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Studying the common history of granite in Newfoundland and Ireland

Between a rock and a hard place

by Michele Osmond

The connections between Newfoundland and Ireland have been long documented. Cultural, genealogical, social and geographical similarities have been the subject of much research.

In fact, Memorial University is home to a Canada Research Chair in Irish Studies and an Irish Studies Collection, consisting of 15,000 books and more than 60 subscriptions to magazines and scholarly journals, reflecting the richness of Newfoundland’s Irish heritage.

Dr. Derek Wilton, a professor in Memorial’s Department of Earth Sciences, first became interested in the geological similarities between Newfoundland and Ireland in 2006 when Dr. Martin Feely at the National University of Ireland in Galway contacted him. Dr. Feely wondered if he’d be interested in applying to the Irish-Newfoundland Partnership for a collaborative research grant to compare molybdenite-bearing granites between Newfoundland and Ireland.

“I jumped at the opportunity,” said Dr. Wilton. “While I had heard that the partnership funded research, I was under the mistaken impression that the program was restricted only to social science and arts projects.” They were awarded 10,000 Euros and were the first Earth Sciences project to receive funding in this program.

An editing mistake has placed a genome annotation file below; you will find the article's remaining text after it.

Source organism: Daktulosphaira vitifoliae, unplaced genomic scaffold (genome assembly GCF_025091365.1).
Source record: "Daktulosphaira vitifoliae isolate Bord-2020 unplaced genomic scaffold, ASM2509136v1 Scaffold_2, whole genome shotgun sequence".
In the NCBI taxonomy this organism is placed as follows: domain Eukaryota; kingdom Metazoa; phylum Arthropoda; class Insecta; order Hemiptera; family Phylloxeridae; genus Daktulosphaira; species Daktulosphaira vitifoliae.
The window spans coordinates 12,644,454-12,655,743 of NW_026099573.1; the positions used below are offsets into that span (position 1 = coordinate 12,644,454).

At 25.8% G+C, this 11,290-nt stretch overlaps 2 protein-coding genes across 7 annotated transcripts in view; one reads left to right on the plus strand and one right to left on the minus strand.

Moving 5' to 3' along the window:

Dr. Wilton, Dr. Feely and Dr. David Selby from Durham University (UK) recently completed field work on the Burin Peninsula, the Terrenceville-Rencontre East and south of Buchans areas.

“Last October I spent three weeks visiting and sampling various occurrences in remote areas along the south coast of Newfoundland with Dr. Selby, along with a post doc and grad student from NUIG and Dr. Andy Kerr from the Newfoundland and Labrador Department of Natural Resources,” explained Dr. Wilton. “

Dr. Selby is world expert on Re-Os dating of molybdenites and a key component of the research will be to date the granites and their mineralization.”

They are comparing Newfoundland and Labrador, and Irish molybdenite-bearing granites, because it’s been documented that they all formed about the same time in a common continent, and were, at least in part, contiguous.

By comparing the chemistries and ages of the granites and molybdenites, the team is hoping to either define similarities or differences between the crusts that underlay the ancient, ancestral (now dismembered) continent. All of which will add to knowledge of how the planet works and how it has changed over time.

“Newfoundland and Ireland were once in proximity as part of the Gondwanan supercontinent. They were subsequently separated 180 million years ago with the opening of the Atlantic Ocean. Just like reconstructing human geography following the separation of Irish (and UK) people from their descendants in eastern North America, we will attempt to reconnect the family history of granites, and their associated mineral showings, in that ancient continent which existed before the forces of plate tectonic separated them,” said Dr. Wilton.

Dr. Wilton is heading to Ireland this month to study granites there and give a lecture on the project.